WAVELAND RADIO PLAYHOUSE: ON THE AIR
at the Roxy
There are two things going on in Waveland Radio Playhouse: On the Air. The first is a series of parodies of 40s radio programs. The second is the off-the-air antics of the three radio performers in their studio. The radio programs themselves are hilarious--sharp-witted sketches in the manner of Firesign Theater's Nick Danger. The backstage doings, however, go nowhere: although the performers manage some entertaining character work, each remains in his own private world. Fortunately the flow from one humorous program to the next is constant, and within the radio broadcasts the three work together splendidly.
The broadcasts parody a range of styles, from detective shows to children's features to public-service programming. A radio sponsor--Sudsy Soap, the Clean Soap--runs throughout, complete with its own inane jingle. True to 40s form, most programs are incomplete episodes from much longer adventures, with ongoing he- roes and stories to be continued.
The most involved and lengthy adventure is from a series called Rex Koko, Private Clown; here we get one episode, "Die, Clown, Die," which is completed over the course of the evening. Our hero, Rex Koko, has all the trappings of Sam Spade, but his business is jokes and his underworld contacts are circus folk, freaks, and critters. The story--which is outrageously complicated, full of strange twists and characters--is ultimately not very important. But the jokes and the scores of peculiar persons are, and they come at you at astounding speeds. In fact the jokes are so fast and furious that, just as in the movie Airplane, it doesn't matter if some of them are duds--the next joke is on top of you before you know it, and sometimes they're so funny that you lose the next three because of the laughter.
Another show represents a day in the life of a private citizen: Johnny Deadline, cub reporter. Of course Johnny is so naive and stupid that he can't sniff out a good story even when he's been kidnapped by it. After his adventure, Johnny comes on the air to promote Sudsy Soap. This kind of material isn't inherently funny, and it can seem obvious, even sophomoric. Waveland Radio Playhouse not only makes it work but makes it raucously funny. Part of it is the lightning-speed banter that pervades the show, but part of it stems from the dichotomy between Johnny Deadline's character and the vice-laden man behind the voice. And let's face it, there's just something funny about mature men pretending to be kids or women and getting away with it.
Other characters include the ultraparanoid Mr. Safety, some rough, tough cowboys in Western Adventure, and Daisy the Elephant, Rex Koko's beloved. (I didn't get to see Astrodog, one of the more intriguing episodes mentioned in the group's press release, because On the Air varies in content and length each night depending on what time the show starts.)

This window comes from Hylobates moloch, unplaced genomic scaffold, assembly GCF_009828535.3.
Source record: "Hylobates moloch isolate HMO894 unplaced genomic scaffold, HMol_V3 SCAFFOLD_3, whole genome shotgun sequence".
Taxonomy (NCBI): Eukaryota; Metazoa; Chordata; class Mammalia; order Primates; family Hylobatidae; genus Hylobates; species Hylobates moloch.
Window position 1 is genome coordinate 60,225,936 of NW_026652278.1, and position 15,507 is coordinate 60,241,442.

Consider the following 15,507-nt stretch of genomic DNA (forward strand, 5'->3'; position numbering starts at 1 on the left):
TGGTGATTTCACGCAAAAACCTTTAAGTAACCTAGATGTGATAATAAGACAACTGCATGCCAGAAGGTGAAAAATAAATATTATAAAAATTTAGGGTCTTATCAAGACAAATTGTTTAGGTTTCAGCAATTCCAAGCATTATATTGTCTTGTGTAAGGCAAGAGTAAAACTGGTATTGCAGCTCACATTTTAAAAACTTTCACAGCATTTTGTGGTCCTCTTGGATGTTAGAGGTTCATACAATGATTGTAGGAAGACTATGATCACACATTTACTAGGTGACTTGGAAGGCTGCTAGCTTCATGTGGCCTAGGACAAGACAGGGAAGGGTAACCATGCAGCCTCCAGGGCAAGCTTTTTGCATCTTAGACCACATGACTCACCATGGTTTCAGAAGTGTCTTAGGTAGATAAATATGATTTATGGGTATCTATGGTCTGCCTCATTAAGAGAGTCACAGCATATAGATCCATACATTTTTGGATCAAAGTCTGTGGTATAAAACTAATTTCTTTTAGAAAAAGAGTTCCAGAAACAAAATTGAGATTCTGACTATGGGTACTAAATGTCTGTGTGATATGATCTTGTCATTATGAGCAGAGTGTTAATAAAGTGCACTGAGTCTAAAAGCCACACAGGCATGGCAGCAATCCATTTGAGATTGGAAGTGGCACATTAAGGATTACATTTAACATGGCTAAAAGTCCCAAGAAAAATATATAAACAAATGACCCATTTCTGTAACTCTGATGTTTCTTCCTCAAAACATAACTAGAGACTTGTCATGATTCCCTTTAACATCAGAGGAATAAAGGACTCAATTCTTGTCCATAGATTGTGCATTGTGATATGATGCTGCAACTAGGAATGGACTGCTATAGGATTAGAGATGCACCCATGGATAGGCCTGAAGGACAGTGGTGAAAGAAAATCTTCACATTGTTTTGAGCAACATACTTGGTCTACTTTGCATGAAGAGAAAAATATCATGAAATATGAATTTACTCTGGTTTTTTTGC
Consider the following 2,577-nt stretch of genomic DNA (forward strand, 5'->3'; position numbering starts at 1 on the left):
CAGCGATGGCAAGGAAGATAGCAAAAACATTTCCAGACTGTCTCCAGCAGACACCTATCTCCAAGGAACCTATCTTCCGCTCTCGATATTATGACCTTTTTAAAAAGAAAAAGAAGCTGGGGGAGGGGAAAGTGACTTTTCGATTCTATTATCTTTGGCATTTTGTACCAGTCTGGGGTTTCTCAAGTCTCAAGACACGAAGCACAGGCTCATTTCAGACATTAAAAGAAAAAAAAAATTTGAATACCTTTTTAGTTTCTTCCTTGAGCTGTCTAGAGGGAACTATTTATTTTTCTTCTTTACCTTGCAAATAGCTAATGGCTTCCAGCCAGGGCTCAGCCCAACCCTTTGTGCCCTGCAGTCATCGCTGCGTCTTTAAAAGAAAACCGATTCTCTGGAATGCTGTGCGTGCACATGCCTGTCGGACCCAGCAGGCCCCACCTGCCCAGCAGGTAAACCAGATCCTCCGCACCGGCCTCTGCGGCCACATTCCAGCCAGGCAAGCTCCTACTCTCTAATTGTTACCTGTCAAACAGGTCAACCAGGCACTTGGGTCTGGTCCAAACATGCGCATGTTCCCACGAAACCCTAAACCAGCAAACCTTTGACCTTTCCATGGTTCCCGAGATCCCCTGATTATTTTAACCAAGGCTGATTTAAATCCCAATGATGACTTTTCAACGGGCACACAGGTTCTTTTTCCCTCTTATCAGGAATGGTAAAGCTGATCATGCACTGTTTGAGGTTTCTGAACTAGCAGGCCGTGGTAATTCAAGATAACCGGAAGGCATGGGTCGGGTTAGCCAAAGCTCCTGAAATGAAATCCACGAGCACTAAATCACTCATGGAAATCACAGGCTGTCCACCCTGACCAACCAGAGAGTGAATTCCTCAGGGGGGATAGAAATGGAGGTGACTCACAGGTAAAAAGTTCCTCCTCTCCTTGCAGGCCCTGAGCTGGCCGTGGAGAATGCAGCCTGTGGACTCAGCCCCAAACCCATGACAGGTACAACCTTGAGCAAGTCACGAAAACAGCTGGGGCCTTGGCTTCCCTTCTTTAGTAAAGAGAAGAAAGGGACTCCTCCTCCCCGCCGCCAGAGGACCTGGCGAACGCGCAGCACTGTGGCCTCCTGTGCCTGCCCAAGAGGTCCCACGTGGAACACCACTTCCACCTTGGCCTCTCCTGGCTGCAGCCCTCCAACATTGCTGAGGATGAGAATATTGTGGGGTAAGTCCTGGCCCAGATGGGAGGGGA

We also get to see the personalities of the radio veterans behind the voices, and the split between their lackadaisical attitude and constant vocal gymnastics is one of the pleasures of the show. Jim Garner plays the jaded professional, who keeps up a deadpan, almost bored look as he spews out the voices of all the programs' heroes. Even as the eager young pup Johnny Deadline, Garner drags deeply on his cigarette betweenlines. Pat Byrnes plays a bundle of energy at the microphone, acting out hundreds of voices. But when he's off the air, he's off. He sits blankly in his chair when he's not working. Jordan Polansky, the sound-effects man, occasionally runs amok with his noises, continuing them for absurd lengths of time until the glaring of the other two brings him back to reality. When Garner and Byrnes leave the studio and Polansky does his one-man public-service spot, Mr. Safety, Polansky begins to take hits off a large wine bottle.
But it's never clear whether the sound-effects man then gets drunk, or he's just a goofy kind of guy. And did the other two walk out of the studio because they were fed up, or because they were bored, or just because they were getting some water? There's no way to know, since the backstage activity never builds to anything. Sometimes it seems that none of these actors has a clue about what the others are doing with their characters.
This problem may stem from the fact that the show originated as short segments on a cable-television show. In these discrete segments, it wouldn't matter if the behind-the-scenes antics didn't add up to anything as long as they were funny on their own. But in a longer piece, we keep waiting for something to happen, and it never does.
Happily, that's only a minor detraction from the show. The bulk of On the Air is the satirical programming, and it really doesn't matter that the subtext is a bit murky.
Garner, Byrnes, and Polansky perform their own material with sharpness and quick versatility. Polansky is truly amazing with his sound effects--he uses both a realistic-seeming 1940s sound board and assorted body parts--and Byrnes can make a crowd scene come to life all by himself. Garner's heroes are marvelously quirky, and Garner himself carries off his jaded persona with calm assurance. Ted Kosik on piano deftly sets up the style for each radio sketch. And all of it is performed at a pace that the quick-witted Rosalind Russell would have admired.